“Listen man, when you get on the basketball floor, I don’t care if you get out there with two minutes to go up 25 or with two minutes to go down 25, somebody is evaluating you. So you gotta play the game just like it’s tied up or if you’re up four or if you’re down four. You gotta play the game the same way. Somebody is evaluating you. So if you want to throw it off the backboard, feel free and dunk the ball. He got an And One. It was a great play. So, I got no message for him. Do what you do. Play basketball. That’s what he did. I don’t get all up into the whole ‘Ah man, they’re winning by this much, that’s bad.’ Says who? Dunk the ball. What’s the difference between if he threw it off the backboard and dunked it as opposed to grabbing it and dunking it?”

Or, put another way, if you don’t want a player to throw down the massive alley-oop dunk on you, play better defense in the first place.

Mario Chalmers trips James Harden, Harden shoves him back (VIDEO)

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Memphis came back on an 18-2 run late to in the fourth quarter to knock off the Houston Rockets, a very impressive road win that reminds us Memphis is not a team to be written off.

This is the play everyone will be talking about — James Harden squared up looking for a fight.

Mario Chalmers got knocked down by a Harden screen, and while on the ground tries to trip up Harden, and Harden turns around and shoves him. Harden squared up, but as happens in the NBA everyone stepped in, and nothing actually happened.

Neither man was ejected. The referees called it an offensive foul on Harden for the pick, then there were double technicals. Fines may follow from the league.

Metta World Peace joins Lakers’ G League team as ass’t coach

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EL SEGUNDO, Calif. (AP) — Metta World Peace has joined the Los Angeles Lakers’ NBA G League affiliate as a player development coach.

The veteran NBA forward was added to the South Bay Lakers’ staff Monday.

World Peace played 16 NBA seasons for six franchises, including six years with the Lakers from 2009-10 and 2015-17. He was a standout defensive player who won a championship alongside Kobe Bryant and Pau Gasol in 2010.

While he hasn’t publicly retired, the forward formerly known as Ron Artest will assist South Bay Lakers head coach Coby Karl and his staff.

World Peace earned the longest suspension in NBA history for his role in the Indiana Pacers’ infamous brawl in the stands at Detroit in November 2004, but he matured into a valued veteran leader for the Lakers.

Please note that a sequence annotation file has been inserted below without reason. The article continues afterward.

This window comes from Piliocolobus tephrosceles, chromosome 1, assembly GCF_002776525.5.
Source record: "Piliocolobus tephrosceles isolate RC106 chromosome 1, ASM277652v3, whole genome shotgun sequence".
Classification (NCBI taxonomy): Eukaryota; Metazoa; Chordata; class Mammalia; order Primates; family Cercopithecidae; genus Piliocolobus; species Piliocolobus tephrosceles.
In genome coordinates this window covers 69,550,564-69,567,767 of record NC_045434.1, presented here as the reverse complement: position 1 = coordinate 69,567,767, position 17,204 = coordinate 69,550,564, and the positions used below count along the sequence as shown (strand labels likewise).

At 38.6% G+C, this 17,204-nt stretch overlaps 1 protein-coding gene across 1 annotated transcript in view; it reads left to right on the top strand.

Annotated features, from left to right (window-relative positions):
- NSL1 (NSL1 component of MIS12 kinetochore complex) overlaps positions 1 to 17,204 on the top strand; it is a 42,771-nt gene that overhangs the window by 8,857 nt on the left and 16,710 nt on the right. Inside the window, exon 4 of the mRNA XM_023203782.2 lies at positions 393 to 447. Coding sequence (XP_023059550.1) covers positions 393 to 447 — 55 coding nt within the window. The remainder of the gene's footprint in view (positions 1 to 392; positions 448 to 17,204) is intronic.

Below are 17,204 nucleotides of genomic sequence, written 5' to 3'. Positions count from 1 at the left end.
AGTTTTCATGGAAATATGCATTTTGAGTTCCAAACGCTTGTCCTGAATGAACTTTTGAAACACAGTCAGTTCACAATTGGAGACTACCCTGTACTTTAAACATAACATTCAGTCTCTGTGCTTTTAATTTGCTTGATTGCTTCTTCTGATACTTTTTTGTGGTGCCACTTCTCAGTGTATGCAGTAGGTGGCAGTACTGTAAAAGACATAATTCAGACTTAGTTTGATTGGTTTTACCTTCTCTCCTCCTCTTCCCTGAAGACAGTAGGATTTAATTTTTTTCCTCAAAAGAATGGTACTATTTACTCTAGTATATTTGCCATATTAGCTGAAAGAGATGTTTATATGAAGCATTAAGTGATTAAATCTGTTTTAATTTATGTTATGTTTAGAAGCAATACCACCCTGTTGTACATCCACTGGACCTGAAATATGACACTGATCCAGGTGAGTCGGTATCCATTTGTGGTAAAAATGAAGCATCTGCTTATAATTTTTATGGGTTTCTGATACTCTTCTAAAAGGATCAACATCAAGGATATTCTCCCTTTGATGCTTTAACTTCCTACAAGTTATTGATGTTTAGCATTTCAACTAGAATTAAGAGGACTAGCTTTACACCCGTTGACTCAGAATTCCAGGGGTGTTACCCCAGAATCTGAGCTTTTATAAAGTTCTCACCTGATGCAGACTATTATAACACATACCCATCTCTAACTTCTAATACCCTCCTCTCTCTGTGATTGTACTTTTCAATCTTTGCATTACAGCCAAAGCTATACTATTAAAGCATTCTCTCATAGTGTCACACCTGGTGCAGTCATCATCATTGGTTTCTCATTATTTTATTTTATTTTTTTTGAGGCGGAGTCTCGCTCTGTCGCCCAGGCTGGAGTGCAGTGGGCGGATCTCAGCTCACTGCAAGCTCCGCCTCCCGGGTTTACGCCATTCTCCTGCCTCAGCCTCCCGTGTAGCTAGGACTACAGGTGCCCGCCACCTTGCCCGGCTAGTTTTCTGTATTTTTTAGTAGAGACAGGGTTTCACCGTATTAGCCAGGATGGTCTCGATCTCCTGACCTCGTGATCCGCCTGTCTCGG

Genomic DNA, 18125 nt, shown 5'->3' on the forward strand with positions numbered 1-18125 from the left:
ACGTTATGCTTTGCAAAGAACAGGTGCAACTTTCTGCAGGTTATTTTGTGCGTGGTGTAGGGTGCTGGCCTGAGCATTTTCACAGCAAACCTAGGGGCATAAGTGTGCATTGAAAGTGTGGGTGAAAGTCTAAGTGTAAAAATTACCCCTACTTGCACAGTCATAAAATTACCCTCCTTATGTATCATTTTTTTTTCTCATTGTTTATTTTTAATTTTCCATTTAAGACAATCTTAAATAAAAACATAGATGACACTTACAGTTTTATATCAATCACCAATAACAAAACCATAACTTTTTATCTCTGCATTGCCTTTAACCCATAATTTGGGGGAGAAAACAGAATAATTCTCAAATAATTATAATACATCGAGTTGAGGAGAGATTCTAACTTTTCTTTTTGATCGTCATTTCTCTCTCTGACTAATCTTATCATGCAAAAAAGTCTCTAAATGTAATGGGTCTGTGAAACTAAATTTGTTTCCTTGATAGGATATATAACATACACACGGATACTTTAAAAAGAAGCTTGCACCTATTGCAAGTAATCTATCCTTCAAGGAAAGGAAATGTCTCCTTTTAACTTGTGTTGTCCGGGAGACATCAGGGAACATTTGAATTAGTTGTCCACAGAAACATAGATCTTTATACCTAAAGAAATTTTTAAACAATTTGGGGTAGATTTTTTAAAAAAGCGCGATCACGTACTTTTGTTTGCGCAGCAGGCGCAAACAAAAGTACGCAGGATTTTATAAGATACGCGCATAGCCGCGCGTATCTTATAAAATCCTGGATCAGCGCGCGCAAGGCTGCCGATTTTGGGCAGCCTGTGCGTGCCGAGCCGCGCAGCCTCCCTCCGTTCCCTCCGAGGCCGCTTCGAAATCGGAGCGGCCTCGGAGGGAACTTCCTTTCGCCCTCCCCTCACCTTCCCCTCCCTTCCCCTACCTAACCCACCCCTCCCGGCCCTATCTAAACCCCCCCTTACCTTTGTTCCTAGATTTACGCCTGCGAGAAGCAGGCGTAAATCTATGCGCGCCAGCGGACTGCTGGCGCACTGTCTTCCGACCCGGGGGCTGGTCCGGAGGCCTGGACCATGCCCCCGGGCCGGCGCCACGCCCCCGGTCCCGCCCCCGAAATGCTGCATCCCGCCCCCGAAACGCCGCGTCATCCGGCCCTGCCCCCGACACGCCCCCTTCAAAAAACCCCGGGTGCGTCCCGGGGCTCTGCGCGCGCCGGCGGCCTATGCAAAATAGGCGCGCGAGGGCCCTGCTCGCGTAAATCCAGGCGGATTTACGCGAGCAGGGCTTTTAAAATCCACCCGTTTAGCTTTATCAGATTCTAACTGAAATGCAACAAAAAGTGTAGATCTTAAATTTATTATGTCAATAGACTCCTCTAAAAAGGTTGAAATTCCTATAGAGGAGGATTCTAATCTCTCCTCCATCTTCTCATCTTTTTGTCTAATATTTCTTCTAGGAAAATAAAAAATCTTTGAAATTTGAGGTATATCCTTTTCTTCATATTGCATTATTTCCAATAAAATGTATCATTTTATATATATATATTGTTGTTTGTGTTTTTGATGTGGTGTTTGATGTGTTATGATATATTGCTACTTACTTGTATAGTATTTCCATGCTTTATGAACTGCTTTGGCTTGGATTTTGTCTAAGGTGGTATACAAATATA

LaVar Ball calls out Wizards, Marcin Gortat doesn’t think that was smart

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“I told him after the game, due to all the riffraff his dad brings he’s going to get a lot of people coming at him. He’s got to be ready for that, and I let him know after the game… (I had to) welcome his little young a** to the NBA.”

That was the Clippers’ Patrick Beverley after he tormented Lonzo Ball on opening night, and he speaks for a number of other players I have heard from who said father LaVar wrote checks that Lonzo is going to have to cash, and guys were going to go at him. Not every night, but enough.

Since that rough opener the rookie has had a decent couple of games — averaging 18.5 points, 11 assists, and eight rebounds a night, not efficient but playing better — going against Eric Bledsoe (a capable defender who had checked out mentally in Phoenix) and Jrue Holiday and the Pelicans. Wednesday night John Wall and the Wizards come to town, and that’s another level of competition.

My least favorite thing about this Lakers season is the way the L.A. media sticks a microphone in front of LaVar Ball after every game. I don’t care about LaVar, in the same way I don’t care about the Kardashians.

But what he said has become a thing. After the Lakers loss to the Pelicans LaVar said, “[The Wizards] better beware cause Lonzo ain’t losing again. Not in the same week!”

Wizards’ center Marcin Gortat thought that was funny.

First off, Lonzo is going to lose twice in a week a lot this season — the Lakers are not a good team.

Second, Wall is a top-five NBA point guard by any standard, an All-NBA player who is far more than just quick (although he is that, too). He can shoot, he’s an aggressive defender, and he knows how to set up teammates. He’s going to be more than a handful for Ball. To put it kindly.

Whatever happens Wednesday night (most likely Wall smokes Lonzo) we know one thing for sure: LaVar will say something outlandish. And it will become a thing. The game is secondary for that marketing effort.